GREENFIELD: Nope, no question about that. But I do think, this is one of those areas where we're not going to know. I'll make you another prediction which is less, shall I say, less serious, which is that the one place where Joe Lieberman's religion will be a factor is in the jokes of late night comedians.

I'm being quite serious, I mean you just know that Jay Leno and Dave Letterman and Bill Maher and Dennis Miller are going to just have field day with it. And in part, by the way, Leon, that demonstrates what I meant about, in a funny way, the less prejudiced nature of the American culture. That is, people feel comfortable enough, in some areas, to joke about that. The more serious question is, whether or not there are places, or among people for whom the idea of a national candidate who is not Christian is going to matter.

I just want to point out one other thing. So different is the notion of how we approach some political votes, that if you go to the upper Midwest, the states of Wisconsin, Michigan, Minnesota, neither -- none of those states with heavy Jewish populations. Four of the six United States senators are Jewish, both United States senators from California. So, traditionally, the only Jewish politicians that succeeded came from pockets where there were very significant Jewish populations. This has changed, and I think that, you know, that we may discover that the election will not have much to do with this fact.

It certainly is a historical pick, no question about that. But I think this was a way of saying that the Gore campaign really felt it had to get some distance from the president. You saw at the convention last week, the Republican convention, how eager Dick Cheney and George Bush were to tie Al Gore to Clinton, even though Clinton has big approval ratings. Because, in the sense of dignity, decency, honor to the White House, those code words were used over and over again. Lieberman is a rather remarkable political figure who has an extraordinary reputation for probity, you know.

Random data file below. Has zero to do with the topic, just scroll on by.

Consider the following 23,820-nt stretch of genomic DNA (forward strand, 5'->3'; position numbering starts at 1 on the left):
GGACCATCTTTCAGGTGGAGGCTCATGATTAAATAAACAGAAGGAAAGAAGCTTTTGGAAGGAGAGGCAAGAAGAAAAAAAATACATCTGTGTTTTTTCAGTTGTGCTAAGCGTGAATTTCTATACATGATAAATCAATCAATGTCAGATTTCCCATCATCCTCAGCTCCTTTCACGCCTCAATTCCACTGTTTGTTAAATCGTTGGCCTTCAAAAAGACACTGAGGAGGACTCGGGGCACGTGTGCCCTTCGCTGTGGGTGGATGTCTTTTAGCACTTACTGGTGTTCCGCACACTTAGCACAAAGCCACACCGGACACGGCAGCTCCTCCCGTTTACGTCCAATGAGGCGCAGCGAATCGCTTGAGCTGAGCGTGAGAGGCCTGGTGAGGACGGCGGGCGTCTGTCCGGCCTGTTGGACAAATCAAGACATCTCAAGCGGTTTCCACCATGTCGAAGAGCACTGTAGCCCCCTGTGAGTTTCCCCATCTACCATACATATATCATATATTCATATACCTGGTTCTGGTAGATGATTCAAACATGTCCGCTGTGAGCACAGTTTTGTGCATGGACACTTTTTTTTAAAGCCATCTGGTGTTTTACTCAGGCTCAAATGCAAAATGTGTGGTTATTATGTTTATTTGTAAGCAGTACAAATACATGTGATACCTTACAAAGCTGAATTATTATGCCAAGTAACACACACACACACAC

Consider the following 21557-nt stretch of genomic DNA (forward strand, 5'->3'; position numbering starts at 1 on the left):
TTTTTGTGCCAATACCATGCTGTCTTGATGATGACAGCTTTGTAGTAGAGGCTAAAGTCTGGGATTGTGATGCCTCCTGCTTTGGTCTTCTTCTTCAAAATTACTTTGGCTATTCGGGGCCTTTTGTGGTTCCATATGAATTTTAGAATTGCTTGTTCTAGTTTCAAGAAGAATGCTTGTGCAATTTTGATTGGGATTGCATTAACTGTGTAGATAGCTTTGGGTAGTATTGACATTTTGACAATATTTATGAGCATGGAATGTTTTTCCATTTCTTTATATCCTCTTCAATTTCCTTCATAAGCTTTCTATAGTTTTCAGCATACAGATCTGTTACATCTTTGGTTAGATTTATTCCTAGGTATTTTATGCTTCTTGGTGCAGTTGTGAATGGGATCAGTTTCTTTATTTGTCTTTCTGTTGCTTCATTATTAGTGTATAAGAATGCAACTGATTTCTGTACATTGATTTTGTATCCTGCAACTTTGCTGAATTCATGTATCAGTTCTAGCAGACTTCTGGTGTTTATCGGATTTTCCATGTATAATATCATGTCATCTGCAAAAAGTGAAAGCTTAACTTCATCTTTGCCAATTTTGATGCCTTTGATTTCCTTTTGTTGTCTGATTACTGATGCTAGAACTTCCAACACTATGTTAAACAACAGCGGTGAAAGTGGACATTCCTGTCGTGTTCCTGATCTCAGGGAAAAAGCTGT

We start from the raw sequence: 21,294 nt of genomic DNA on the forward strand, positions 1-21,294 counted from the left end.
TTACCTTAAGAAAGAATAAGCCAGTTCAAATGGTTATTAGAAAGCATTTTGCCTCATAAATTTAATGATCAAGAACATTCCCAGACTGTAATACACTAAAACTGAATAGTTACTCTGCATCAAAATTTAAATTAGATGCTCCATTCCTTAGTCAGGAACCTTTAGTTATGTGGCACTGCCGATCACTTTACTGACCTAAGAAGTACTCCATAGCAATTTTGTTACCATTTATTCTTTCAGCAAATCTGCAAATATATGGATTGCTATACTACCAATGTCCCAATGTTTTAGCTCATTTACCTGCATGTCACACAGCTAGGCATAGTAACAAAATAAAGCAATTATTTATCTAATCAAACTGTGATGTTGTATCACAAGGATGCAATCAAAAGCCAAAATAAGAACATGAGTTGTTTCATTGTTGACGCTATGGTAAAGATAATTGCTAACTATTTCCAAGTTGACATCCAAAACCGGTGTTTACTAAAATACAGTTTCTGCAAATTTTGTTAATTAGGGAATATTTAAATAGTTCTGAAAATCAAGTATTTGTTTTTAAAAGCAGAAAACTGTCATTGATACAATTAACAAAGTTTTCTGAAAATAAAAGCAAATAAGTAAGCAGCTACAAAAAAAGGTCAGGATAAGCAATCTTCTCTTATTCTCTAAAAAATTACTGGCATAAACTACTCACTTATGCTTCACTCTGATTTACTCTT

HARRIS: Well, let me ask you something about that, Jeff, since you bring up Dick Cheney's name. In some respects, do you see any parallels between the choice of Dick Cheney by George W. Bush and this choice of Lieberman by Gore?

GREENFIELD: Yes, I think that's a good point, Leon. I think the choice has to do with weight: in one sense, experiential weight with Dick Cheney, to balance off George Bush's lack of Washington experience; and if I can use this term, a kind of moral weight, to give Al Gore a sense of distance from what has happened with the Clinton administration, that everybody knows about and doesn't particularly admire.

Yes, I think -- and I also think it guarantees something else. this will be, the vice presidential debate is going to be one of the more serious, less demagogic, I think, on both sides, debates we've ever seen because both of these fellows are serious people. We know about Dick Cheney's experience in the Ford White House and as secretary of defense and a congressman.

Joe Lieberman's been a senator for 12 years, he was attorney general of Connecticut before that. He has a lifelong interest in politics. His nickname in law school was either "Senator" or "Governor," depending on what day it was. And I jokingly said, at one of the reunions that we had, I said we all knew Lieberman was going to be a senator, but who knew he'd be a respected senator?

No, it's a very good point that they both reached to people not for the kind of regional electoral strategy, you know, this guy can get me a state, but because they felt these candidates gave them something that they could not bring to the ticket themselves.

HARRIS: Well, you may be able to add one more nickname to that list now, "Veep."

GREENFIELD: Well, let's -- you know, I regard predictions like I regard winter colds, I'm not a big fan of them. But it certainly is an intriguing choice.

HARRIS: Well, it's going to make things a lot more interesting.


HARRIS: Jeff Greenfield, we thanks much for your waking up bright and early for us, appreciate it.